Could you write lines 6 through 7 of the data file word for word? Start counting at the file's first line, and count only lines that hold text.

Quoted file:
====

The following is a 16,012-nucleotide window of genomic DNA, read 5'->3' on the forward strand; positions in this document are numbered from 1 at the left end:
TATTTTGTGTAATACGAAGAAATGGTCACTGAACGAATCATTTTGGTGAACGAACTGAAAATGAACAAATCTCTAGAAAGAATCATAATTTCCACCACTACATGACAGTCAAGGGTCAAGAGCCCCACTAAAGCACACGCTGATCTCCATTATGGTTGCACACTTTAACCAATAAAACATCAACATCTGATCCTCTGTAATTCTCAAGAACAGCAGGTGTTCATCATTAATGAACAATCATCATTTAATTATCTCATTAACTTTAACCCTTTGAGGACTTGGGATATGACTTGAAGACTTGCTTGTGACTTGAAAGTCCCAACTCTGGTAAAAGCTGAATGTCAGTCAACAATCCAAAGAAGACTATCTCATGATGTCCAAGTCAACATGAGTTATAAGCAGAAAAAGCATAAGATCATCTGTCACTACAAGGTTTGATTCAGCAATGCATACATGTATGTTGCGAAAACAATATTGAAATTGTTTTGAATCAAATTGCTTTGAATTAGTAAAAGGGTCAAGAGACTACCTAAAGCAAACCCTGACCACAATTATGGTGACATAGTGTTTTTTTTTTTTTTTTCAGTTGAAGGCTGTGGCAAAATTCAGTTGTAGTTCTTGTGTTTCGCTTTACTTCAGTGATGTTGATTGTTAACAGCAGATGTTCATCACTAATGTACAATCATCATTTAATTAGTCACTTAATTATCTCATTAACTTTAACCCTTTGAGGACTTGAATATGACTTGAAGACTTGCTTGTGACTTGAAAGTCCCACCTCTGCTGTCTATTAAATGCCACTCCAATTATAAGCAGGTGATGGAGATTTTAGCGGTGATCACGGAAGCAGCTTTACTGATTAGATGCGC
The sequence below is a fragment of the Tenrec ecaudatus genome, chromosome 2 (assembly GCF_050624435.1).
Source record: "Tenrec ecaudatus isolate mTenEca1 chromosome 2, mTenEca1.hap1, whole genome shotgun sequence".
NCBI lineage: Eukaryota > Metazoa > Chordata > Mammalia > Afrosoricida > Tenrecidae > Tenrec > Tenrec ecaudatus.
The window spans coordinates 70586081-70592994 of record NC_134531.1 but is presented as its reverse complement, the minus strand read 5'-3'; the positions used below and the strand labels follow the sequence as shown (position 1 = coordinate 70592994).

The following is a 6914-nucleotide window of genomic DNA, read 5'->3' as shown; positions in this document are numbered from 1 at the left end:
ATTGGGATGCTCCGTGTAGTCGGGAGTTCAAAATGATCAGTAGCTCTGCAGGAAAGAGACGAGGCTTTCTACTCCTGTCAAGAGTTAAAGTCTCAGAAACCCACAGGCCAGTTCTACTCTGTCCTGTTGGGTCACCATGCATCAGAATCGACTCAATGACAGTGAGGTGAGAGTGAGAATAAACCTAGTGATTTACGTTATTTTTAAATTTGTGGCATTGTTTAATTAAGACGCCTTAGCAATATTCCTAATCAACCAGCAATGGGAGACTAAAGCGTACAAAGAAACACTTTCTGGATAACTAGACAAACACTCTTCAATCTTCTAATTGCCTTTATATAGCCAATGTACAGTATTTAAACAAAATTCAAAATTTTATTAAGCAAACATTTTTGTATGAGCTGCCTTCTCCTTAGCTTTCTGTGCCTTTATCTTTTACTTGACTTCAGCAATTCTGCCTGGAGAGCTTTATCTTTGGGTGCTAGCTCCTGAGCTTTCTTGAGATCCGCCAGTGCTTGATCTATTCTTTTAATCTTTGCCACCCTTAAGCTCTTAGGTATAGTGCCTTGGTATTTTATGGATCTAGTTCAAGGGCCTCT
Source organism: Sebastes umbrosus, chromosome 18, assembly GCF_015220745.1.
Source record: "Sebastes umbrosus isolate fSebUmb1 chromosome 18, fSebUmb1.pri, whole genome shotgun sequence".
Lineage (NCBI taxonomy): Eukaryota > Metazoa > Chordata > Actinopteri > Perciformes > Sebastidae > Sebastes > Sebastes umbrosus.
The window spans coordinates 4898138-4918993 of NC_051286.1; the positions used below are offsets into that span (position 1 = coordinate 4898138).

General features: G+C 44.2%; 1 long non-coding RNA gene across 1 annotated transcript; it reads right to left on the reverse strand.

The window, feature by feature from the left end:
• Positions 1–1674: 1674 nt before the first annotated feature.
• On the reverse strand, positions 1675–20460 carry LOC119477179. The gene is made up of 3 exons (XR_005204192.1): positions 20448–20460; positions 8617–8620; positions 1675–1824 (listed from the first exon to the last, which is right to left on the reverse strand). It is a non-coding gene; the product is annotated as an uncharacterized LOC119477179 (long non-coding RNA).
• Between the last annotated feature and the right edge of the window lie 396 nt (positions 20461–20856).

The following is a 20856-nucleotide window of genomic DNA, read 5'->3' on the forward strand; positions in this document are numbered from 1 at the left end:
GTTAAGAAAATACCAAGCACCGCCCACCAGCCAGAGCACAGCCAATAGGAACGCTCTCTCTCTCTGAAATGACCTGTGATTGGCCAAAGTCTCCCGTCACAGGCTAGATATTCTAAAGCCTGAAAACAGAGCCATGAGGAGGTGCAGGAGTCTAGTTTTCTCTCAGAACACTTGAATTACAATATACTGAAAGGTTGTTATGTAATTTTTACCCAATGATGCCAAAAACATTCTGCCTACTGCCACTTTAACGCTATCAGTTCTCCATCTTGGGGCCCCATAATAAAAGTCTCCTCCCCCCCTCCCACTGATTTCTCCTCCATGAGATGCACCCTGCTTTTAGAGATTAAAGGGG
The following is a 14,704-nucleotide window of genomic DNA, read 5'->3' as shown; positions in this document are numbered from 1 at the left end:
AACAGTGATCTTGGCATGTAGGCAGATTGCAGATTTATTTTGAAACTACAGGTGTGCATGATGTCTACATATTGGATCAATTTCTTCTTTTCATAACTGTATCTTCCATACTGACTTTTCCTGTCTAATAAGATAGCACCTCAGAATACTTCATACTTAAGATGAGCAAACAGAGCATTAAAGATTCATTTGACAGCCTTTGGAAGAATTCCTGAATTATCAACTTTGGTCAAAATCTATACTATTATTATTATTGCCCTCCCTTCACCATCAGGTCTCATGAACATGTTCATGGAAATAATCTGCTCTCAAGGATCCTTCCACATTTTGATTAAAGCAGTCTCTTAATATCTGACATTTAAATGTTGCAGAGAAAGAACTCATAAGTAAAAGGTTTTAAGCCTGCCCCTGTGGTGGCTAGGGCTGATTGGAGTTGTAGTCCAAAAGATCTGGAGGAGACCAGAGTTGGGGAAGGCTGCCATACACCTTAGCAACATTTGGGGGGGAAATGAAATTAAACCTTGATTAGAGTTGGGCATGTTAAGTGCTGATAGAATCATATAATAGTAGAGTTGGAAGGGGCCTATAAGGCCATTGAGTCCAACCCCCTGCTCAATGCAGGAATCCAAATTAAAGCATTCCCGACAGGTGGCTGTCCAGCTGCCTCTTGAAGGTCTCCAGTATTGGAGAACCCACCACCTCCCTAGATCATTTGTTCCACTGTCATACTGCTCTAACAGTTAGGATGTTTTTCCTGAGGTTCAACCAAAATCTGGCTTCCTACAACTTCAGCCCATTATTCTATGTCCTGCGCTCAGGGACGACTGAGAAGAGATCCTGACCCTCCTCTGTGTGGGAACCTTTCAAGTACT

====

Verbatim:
The window spans coordinates 70586081-70592994 of record NC_134531.1 but is presented as its reverse complement, the minus strand read 5'-3'; the positions used below and the strand labels follow the sequence as shown (position 1 = coordinate 70592994).

The following is a 6914-nucleotide window of genomic DNA, read 5'->3' as shown; positions in this document are numbered from 1 at the left end: